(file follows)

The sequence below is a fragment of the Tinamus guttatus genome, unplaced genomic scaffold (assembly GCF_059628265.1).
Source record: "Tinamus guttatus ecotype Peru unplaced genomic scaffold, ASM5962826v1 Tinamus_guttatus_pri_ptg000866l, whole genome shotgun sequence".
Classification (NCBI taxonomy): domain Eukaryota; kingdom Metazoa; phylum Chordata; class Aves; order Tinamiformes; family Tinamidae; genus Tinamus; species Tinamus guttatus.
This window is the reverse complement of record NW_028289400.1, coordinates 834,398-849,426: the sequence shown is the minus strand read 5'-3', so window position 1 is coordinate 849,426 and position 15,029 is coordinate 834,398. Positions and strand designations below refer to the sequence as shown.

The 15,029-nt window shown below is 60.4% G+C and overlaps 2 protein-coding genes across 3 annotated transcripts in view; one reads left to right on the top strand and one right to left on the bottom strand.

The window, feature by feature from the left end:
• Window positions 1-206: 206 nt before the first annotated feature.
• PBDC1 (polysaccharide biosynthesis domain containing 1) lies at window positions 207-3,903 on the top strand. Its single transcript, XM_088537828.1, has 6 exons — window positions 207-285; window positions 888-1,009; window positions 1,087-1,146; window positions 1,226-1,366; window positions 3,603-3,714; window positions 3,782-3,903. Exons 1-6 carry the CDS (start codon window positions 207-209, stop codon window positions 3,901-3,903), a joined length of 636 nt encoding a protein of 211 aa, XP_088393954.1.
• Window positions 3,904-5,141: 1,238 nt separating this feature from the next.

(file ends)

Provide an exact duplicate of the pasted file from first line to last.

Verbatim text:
The sequence below is a fragment of the Tinamus guttatus genome, unplaced genomic scaffold (assembly GCF_059628265.1).
Source record: "Tinamus guttatus ecotype Peru unplaced genomic scaffold, ASM5962826v1 Tinamus_guttatus_pri_ptg000866l, whole genome shotgun sequence".
Classification (NCBI taxonomy): domain Eukaryota; kingdom Metazoa; phylum Chordata; class Aves; order Tinamiformes; family Tinamidae; genus Tinamus; species Tinamus guttatus.
This window is the reverse complement of record NW_028289400.1, coordinates 834,398-849,426: the sequence shown is the minus strand read 5'-3', so window position 1 is coordinate 849,426 and position 15,029 is coordinate 834,398. Positions and strand designations below refer to the sequence as shown.

The 15,029-nt window shown below is 60.4% G+C and overlaps 2 protein-coding genes across 3 annotated transcripts in view; one reads left to right on the top strand and one right to left on the bottom strand.

The window, feature by feature from the left end:
• Window positions 1-206: 206 nt before the first annotated feature.
• PBDC1 (polysaccharide biosynthesis domain containing 1) lies at window positions 207-3,903 on the top strand. Its single transcript, XM_088537828.1, has 6 exons — window positions 207-285; window positions 888-1,009; window positions 1,087-1,146; window positions 1,226-1,366; window positions 3,603-3,714; window positions 3,782-3,903. Exons 1-6 carry the CDS (start codon window positions 207-209, stop codon window positions 3,901-3,903), a joined length of 636 nt encoding a protein of 211 aa, XP_088393954.1.
• Window positions 3,904-5,141: 1,238 nt separating this feature from the next.